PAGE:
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Gorilla trekking tips

What to do When Gorilla Charges?

What to do when a gorilla charges is one of the common questions asked by travelers visiting to see these endangered primates. Your safety in the jungle with gorillas is a key aspect on this lifetime experience. Whereas mountain gorillas are habituated/trained to get use with people, the endangered primates remain with some wild characters incase they feel insecure. This reminds all travelers trekking gorillas to be extra careful and follow the guidelines as given by park rangers. When a gorilla charges at you don’t run away suddenly or scream. You will likely be with other people on the trek including rangers and other travelers. Ensure to keep in a tight group and try to give way for the gorilla in a calm and non-threatening manner. In other words, pretend as if you’re doing something else such as touching vegetation without looking directly into its face.

What to do when a gorilla charge

In that manner, the primates will perceive that you are not a threat. Gorillas can charge at humans during gorilla trekking for several reasons including failure to adhere to gorilla rules. There’s no serious case recorded where tourists have been hurt by gorillas. Though, some visitors have been touched, grabbed and often times pulled and dragged down by the gorillas. With Gorilla Trek Africa, we guarantee you safety on your trip to see mountain gorillas

Why do gorillas charge?

Habituated gorillas are accustomed to human presence while the unhabituated ones are shy and will try to avoid humans when encountered. Despite being habituated, gorillas remain wild animals. They can charge and become aggressive when they feel threatened in their natural habitat. There are several things that cause the primates to charge. In particular, gorilla charge may occur during trekking in which visitors spend 1 hour watching the primates in the wild. Before visiting gorillas there are rules and guidelines for visitors to follow including maintaining a distance of 7 meters, keeping silence among others. These rules are meant to protect the primates from disturbances while offering humans a peaceful and safe way to see them. Observing these rules may not be 100% fulfilled given that some playful young gorillas tend to move closer or even touch visitors. The reaction from such an interaction is always unpredictable. If that happens, there’s no straight answer on what to do. Though, you can respond with a gentle touch and stand still. Your ranger is always watchful to help you out.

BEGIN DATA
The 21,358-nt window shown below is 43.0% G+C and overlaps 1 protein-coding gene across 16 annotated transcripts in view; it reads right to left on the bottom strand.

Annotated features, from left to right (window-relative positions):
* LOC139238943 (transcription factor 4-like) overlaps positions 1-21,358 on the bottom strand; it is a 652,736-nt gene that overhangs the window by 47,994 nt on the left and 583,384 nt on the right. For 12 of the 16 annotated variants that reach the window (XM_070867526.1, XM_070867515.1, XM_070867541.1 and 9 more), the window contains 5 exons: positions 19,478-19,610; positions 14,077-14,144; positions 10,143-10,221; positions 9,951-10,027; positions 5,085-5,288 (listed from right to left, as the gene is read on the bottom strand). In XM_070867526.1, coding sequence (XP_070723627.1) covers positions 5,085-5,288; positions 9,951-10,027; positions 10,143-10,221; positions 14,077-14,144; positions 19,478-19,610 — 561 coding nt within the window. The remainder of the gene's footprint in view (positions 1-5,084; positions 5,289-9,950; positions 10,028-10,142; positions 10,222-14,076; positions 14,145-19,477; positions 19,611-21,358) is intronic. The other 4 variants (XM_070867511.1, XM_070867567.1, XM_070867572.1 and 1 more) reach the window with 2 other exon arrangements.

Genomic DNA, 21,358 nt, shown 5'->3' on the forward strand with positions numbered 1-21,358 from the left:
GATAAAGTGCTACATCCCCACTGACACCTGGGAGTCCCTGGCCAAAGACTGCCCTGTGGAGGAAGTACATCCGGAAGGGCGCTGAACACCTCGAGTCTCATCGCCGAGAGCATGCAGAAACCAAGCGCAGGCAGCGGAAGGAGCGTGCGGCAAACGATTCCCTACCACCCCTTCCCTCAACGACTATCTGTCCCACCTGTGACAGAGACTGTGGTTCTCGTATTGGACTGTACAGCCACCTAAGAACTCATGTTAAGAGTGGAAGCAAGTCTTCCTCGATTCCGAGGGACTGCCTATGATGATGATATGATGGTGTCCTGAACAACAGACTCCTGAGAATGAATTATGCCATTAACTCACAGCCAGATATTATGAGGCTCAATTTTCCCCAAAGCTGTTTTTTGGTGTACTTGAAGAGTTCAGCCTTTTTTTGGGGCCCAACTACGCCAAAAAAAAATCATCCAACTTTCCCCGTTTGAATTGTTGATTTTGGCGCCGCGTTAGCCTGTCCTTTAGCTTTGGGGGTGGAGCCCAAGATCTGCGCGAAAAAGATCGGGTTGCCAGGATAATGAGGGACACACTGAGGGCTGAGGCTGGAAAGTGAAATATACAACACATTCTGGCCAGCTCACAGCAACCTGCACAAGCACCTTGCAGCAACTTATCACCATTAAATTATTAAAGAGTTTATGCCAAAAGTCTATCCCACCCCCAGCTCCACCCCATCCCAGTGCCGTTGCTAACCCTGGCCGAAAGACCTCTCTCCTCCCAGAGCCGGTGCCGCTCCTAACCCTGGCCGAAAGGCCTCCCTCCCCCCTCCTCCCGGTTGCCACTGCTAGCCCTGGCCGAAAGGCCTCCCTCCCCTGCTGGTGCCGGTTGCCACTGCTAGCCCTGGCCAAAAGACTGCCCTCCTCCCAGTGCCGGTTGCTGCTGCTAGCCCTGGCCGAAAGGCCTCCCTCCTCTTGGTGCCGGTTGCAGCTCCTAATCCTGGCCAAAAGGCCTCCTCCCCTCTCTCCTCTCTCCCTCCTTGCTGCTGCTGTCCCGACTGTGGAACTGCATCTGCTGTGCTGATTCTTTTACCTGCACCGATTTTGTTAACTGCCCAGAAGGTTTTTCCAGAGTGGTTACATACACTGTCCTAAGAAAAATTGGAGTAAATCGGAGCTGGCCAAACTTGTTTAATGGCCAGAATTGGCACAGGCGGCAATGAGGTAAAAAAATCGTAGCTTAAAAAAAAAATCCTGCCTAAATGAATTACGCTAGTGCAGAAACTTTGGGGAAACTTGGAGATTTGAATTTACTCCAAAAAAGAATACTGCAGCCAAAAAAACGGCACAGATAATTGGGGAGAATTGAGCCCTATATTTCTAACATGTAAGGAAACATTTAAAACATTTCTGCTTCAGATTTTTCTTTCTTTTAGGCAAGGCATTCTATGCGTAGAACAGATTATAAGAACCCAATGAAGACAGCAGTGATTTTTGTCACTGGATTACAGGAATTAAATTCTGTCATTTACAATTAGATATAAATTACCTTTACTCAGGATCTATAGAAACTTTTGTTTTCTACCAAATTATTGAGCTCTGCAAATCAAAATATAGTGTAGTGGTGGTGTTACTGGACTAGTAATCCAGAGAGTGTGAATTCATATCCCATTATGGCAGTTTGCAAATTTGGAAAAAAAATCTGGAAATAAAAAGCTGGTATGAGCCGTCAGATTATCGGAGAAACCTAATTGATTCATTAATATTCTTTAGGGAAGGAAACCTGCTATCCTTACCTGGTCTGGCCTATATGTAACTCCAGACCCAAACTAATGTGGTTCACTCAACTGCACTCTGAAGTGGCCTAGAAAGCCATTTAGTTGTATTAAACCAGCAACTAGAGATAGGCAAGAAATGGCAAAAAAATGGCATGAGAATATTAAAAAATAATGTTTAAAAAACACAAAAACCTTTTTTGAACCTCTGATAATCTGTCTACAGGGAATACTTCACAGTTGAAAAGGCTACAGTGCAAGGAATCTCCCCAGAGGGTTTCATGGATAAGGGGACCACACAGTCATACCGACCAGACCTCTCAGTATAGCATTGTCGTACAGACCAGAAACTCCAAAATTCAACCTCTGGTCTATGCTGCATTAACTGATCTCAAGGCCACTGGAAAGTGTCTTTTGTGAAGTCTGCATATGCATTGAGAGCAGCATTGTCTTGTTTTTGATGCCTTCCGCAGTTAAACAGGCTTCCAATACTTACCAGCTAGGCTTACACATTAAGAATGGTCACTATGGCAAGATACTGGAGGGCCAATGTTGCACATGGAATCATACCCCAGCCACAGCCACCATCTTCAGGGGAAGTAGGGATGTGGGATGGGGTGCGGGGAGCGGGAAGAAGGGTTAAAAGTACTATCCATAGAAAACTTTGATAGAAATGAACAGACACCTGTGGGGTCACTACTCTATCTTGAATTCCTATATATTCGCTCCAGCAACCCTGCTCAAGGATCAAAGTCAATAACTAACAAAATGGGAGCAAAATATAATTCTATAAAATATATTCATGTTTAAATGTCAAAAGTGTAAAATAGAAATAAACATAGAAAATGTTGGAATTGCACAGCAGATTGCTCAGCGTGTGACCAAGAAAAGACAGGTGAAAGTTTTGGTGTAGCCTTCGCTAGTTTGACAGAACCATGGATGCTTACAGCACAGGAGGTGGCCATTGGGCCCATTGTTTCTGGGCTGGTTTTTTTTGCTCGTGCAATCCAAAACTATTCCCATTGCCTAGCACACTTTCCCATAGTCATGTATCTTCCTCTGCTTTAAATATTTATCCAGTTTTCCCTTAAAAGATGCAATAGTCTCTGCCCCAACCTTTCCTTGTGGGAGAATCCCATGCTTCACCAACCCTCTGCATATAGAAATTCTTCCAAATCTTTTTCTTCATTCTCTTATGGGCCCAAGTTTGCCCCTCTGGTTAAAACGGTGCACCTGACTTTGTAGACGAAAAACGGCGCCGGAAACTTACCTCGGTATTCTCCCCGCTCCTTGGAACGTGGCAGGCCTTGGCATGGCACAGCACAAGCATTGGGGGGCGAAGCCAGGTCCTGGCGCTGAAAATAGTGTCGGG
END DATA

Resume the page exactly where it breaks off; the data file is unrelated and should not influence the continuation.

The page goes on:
Most important thing to note is that failure to observe some of the gorilla rules is the most common cause for gorillas to charge at visitors. For instance making sudden movements, loud noise, pointing at and surrounding off the gorillas among others actions that attempts to disrupt their normal feeding habits. Such things can irritate the gorillas. The silverback who is responsible for protecting his family will perceive such acts as a threat to his group. Usually, it responds with powerful chest thumbs while making loud groans, tearing and throwing vegetation. These should be warning signs that the gorilla is charging at you. In that case scenario, the best thing to do is to avoid the charge so that it doesn’t become aggressive.

What to do when a gorilla charges

Tips to avoid a gorilla charge

• Ensure to keep together in a tight group with fellow visitors and rangers when watching the gorillas.
• Always ask your ranger for guidance before doing something. For example, when taking photographs, it can be tempting to move away from the group or get to close for a better shoot.
• In case a gorilla comes towards you, don’t run away suddenly. Instead try to calm down, take a step back to give way for the gorilla to pass. By being submissive makes a gorilla think you’re not a threat.
• If a gorilla has charged showing signs to attack you, stay stand still and don’t shout or runaway.

Are gorillas dangerous animals?

What to do when a gorilla chargesThe study of mountain gorilla ecology and behavior indicates that mountain gorillas are powerful yet peaceful animals. First conducted by George B Schaller in 1964, the gorilla is the largest primate in the world and shares 98% of DNA with humans. The weight of a mature male silverback gorilla is 300 to 400 pounds and its height can reach 4 to 6meters tall. Given the power a gorilla possess, the early hunters and explorers judged it as fierce and aggressive. This image has changed following further scientific research conducted by Dian Fossey who established Karisoke Research Center in 1967. Today there’s international consensus that gorillas both wild and habituated are peaceful animals. While studying mountain gorillas in Volcanoes National Park Rwanda, Fossey ensured to get closer to the primates by imitating their vocals and behavior including walking on knuckles and chewing on vegetation. Eventually she gained the gorillas’ trust and accustom the primates to her presence. This practice known as gorilla habituation experience is now available in Bwindi Impenetrable Forest National Park. The gorilla habituation offers 4 visitors a chance to spend 4 hours with semi-habituated gorilla group in Rushaga sector southern part of Bwindi.
In conclusion, mountain gorillas are wild animals! Be cautious and careful when a gorilla charges to avoid being hurt. For more travel tips and bookings, Contact Gorilla Trek Africa.